Friday, January 14, 2005


I was working up a blog entry system monitoring, but it started to get lengthy. I thought I'd just start by breaking out some of the items I'd collected, in particular, scanners.

First, a caveat. Scanners are tools, and like any tool, has a use. Many freeware and open-source scanners are very powerful, but the real power lies in the fact that they're configurable. This means that rather than paying for and running a commercial tool that you have no idea what it does. Unfortunately, far too many people download the freeware and open-source stuff, run it, and if it doesn't pop up any high-risk vulnerabilities, they proclaim the system secure. Not good.

ATK 4.0
ATK is an open-source security scanner and exploit framework for Windows, from Marc Ruef. This tool is similar to Nessus, in that it provides a framework for running user-defined checks known as "plugins", but it runs on Windows. ATK even includes experimental support for Nessus plugins. Marc even provides a link to a separate tool for creating ATK plugins. I originally took a look at ATK when it was version 2...I definitely need to go back and take a look at the latest version.

NTOInsight is a freeware web site crawler available from JD Glaser. NTOInsight lets you take a look at the architecture of your web site. By being able to see the content exposed by your web site, you have a better chance of mitigating exposures. While NTOInsight is a command line tool, the output is in a graphical format that's easier to analyze and understand. One other thing...if you've never seen JD present, sign up for a conference that's he's going to be presenting at, and go. Seriously.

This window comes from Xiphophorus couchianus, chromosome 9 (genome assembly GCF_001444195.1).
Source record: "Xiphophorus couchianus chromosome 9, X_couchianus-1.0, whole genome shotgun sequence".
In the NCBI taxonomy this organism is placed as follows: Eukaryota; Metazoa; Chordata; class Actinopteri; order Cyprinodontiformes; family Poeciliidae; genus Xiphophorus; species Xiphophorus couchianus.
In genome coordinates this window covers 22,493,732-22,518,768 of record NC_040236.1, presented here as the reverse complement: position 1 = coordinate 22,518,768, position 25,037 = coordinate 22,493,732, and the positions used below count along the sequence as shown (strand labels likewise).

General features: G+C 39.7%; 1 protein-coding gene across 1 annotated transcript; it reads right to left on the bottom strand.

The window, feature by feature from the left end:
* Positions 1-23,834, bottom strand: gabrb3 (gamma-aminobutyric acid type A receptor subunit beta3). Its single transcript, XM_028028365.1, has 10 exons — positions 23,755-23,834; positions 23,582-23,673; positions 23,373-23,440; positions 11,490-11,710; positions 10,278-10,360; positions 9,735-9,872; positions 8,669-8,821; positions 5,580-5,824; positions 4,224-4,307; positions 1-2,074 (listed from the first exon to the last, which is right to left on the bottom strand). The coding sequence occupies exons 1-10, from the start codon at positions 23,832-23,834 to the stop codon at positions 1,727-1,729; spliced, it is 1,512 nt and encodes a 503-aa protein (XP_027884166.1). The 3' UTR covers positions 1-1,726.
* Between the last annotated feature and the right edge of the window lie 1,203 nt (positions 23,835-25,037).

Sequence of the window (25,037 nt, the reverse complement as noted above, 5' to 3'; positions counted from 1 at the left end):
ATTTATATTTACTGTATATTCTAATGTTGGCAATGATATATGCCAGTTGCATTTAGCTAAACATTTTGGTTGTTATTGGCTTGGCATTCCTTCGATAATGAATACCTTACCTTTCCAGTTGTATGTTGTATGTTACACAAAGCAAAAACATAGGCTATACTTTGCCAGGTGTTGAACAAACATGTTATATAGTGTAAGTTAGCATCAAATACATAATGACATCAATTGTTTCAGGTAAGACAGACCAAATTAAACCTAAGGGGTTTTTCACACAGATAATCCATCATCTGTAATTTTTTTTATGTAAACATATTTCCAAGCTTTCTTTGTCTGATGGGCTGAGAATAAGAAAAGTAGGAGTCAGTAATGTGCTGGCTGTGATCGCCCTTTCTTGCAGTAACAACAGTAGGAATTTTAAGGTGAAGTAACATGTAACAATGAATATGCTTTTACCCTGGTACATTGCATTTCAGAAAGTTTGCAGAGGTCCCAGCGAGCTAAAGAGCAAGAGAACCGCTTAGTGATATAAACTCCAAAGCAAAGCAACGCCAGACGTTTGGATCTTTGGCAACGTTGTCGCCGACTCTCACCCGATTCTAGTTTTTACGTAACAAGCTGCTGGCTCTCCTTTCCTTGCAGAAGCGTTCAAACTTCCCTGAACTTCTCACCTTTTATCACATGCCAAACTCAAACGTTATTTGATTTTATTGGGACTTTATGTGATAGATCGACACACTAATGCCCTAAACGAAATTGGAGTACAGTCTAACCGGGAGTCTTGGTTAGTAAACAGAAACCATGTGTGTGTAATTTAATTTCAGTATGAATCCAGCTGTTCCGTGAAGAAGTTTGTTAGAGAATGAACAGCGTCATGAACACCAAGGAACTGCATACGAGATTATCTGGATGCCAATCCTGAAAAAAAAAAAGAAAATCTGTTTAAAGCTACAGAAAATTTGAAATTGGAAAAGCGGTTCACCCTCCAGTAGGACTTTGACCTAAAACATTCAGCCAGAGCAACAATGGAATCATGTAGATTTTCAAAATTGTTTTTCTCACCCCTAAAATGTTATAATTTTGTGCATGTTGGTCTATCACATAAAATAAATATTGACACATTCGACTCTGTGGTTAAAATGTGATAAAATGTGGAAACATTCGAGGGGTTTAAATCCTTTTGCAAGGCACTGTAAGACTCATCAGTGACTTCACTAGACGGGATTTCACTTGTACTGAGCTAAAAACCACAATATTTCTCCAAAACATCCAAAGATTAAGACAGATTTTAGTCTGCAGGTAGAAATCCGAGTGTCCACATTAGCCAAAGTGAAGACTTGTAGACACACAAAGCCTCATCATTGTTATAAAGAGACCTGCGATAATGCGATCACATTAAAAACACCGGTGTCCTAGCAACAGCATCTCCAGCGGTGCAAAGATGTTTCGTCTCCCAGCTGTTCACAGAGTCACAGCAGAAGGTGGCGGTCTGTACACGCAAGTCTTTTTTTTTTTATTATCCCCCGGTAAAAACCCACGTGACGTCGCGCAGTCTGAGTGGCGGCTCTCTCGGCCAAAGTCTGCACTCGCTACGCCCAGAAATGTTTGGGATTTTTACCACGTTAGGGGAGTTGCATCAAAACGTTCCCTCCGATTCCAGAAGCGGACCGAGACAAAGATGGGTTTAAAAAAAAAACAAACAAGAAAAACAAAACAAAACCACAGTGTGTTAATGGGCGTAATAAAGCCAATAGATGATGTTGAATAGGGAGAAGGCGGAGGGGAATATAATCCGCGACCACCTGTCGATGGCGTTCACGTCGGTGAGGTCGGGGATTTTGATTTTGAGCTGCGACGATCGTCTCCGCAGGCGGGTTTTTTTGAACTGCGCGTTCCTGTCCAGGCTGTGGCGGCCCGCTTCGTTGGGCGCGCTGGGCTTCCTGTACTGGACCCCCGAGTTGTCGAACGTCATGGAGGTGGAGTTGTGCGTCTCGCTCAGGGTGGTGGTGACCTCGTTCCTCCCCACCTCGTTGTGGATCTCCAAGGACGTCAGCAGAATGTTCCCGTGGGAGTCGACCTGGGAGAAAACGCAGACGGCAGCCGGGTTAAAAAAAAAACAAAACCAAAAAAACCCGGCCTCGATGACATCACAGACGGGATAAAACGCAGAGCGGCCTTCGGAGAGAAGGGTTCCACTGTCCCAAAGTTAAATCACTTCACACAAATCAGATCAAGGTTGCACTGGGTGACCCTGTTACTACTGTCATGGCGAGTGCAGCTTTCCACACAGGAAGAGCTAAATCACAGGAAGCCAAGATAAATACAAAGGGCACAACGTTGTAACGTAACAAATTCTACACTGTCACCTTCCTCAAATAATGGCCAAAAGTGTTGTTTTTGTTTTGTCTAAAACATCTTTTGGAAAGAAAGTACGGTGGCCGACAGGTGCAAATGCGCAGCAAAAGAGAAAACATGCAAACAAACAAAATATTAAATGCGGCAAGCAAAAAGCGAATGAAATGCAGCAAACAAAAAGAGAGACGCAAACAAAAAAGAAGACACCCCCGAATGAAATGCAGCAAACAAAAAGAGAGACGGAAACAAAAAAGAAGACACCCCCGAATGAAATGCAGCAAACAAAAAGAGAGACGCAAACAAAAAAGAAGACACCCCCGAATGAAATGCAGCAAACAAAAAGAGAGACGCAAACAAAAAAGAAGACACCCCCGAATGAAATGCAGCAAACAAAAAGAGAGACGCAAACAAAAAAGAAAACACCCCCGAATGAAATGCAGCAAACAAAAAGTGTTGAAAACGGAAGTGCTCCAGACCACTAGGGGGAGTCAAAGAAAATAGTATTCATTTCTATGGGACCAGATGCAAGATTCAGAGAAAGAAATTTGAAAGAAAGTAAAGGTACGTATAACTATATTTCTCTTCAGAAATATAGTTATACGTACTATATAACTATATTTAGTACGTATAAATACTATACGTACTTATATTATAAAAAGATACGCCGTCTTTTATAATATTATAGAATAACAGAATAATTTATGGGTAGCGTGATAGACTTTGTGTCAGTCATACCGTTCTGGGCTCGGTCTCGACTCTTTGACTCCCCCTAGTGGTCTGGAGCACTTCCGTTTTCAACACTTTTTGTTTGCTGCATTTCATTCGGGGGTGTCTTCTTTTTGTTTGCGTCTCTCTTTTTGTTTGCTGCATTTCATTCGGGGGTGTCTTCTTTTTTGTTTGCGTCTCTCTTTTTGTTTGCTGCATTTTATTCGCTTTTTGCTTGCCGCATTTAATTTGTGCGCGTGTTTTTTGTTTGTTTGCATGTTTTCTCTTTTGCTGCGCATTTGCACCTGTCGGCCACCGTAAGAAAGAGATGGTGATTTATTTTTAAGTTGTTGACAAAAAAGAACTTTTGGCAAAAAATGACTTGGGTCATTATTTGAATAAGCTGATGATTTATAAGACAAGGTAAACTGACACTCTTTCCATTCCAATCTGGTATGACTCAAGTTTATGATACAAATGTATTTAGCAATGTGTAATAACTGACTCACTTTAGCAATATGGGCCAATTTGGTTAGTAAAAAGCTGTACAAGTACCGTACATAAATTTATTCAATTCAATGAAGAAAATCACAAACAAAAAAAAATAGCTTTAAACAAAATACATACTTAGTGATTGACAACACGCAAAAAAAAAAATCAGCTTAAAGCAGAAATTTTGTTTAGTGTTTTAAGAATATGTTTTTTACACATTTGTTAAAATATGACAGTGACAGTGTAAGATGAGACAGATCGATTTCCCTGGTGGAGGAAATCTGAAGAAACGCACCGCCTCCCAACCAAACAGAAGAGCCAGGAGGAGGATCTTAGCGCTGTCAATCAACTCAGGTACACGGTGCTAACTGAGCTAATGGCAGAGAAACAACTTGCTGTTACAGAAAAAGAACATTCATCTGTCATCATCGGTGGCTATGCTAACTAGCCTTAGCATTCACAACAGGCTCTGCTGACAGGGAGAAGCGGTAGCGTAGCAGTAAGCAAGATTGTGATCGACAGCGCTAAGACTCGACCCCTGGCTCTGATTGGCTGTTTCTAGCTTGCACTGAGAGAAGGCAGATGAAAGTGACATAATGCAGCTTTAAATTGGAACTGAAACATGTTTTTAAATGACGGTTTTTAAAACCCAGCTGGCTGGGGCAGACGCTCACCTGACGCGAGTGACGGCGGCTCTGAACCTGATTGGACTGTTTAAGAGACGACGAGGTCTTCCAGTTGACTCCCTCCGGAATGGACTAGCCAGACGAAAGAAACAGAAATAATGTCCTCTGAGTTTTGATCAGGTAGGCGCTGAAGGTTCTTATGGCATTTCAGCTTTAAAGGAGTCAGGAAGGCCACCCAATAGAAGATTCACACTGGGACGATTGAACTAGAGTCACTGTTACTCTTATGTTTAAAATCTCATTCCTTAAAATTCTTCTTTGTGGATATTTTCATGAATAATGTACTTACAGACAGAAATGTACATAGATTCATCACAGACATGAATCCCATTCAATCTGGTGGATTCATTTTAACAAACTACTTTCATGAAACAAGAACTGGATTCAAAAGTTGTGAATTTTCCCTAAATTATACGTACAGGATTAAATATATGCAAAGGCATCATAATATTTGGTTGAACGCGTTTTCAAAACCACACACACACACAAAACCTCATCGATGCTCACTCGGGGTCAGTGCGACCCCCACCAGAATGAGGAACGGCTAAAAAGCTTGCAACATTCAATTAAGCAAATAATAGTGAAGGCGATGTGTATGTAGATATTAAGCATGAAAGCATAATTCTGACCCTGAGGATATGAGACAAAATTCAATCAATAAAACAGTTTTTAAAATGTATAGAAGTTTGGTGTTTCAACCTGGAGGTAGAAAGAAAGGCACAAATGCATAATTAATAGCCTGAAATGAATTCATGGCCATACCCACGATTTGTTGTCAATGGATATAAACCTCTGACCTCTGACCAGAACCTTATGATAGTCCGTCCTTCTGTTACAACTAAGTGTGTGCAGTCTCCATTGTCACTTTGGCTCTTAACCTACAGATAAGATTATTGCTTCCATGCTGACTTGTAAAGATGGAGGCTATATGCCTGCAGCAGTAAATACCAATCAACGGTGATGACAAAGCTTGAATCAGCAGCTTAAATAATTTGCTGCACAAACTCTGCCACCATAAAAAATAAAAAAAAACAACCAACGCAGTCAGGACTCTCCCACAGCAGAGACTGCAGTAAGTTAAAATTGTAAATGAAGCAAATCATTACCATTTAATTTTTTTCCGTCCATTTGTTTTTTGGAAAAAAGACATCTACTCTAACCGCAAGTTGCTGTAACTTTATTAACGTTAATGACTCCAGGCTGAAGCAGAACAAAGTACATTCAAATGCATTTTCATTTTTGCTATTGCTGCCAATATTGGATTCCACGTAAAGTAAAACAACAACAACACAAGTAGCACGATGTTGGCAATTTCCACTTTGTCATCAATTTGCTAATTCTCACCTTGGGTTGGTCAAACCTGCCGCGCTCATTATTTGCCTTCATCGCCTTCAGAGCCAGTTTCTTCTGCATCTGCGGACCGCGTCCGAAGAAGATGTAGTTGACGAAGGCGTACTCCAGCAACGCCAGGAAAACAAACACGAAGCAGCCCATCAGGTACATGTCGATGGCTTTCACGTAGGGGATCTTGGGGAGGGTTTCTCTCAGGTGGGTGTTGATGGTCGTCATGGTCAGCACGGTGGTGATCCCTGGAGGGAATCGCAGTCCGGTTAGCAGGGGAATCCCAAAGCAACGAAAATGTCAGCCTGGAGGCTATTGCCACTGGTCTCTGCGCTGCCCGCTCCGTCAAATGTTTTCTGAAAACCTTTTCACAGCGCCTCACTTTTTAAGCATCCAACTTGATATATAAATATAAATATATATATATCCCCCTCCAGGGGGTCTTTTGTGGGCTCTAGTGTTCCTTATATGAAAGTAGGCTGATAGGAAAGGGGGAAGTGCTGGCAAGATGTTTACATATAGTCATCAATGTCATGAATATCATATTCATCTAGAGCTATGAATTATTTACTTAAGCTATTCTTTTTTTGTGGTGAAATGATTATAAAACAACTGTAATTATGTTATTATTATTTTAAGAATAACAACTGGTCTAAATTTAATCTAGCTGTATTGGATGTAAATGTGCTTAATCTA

This is a Windows-based tool that scans a host for all entries in the Google Hacking Database , which includes full web-based vulnerability scanning. Definitely a good place to start. Note that Wikto requires the .NET framework to run. Even so, Wikto has a lot of very powerful features. All I can say is, take a look.

NeWT is a Windows version of the Nessus scanner. It's a powerful tool for scanning systems...powerful in the sense that it provides a framework for writing plugins thattest security. If you don't have a Linux system that you can install Nessus on, take alook at uses the same plugins that Nessus does. The freeware version is limited to the local subnet, but it's still worth the time to take a look.

Nessus is one of those tools I was talking about above. I've seen far too many people blindly run the tool, and send off the PDF output of the report. Folks, tools like this are configurable for a reason. I was in one environment in which Nessus scans, without credentials, would return 9 warnings, all relating to null session enumeration. Why not lower the noise, and remove plugins 2 thru 9, and rewrite the output of the first one. Nessus and ATK plugins are basically text files, which means that you can not only open them and read them, but lo and behold, you can edit them as well!

SiteDigger 2.0
FoundStone recently released an updated version of their SiteDigger tool, which goes through the Google cache looking for "vulnerabilities, errors, configuration issues, proprietary information, and interesting security nuggets on web sites." It sounds very cool, and very useful.

Okay, this is just a cursory list, so please don't think that it's complete. I'm sure that there are more out there. But let me tell you, before you flood me with email, keep one thing in mind...I'm focusing on free- or shareware tools, preferably open source, that run on Windows. I'm not blogging just so that I can repeat what the Linux guys say, okay?

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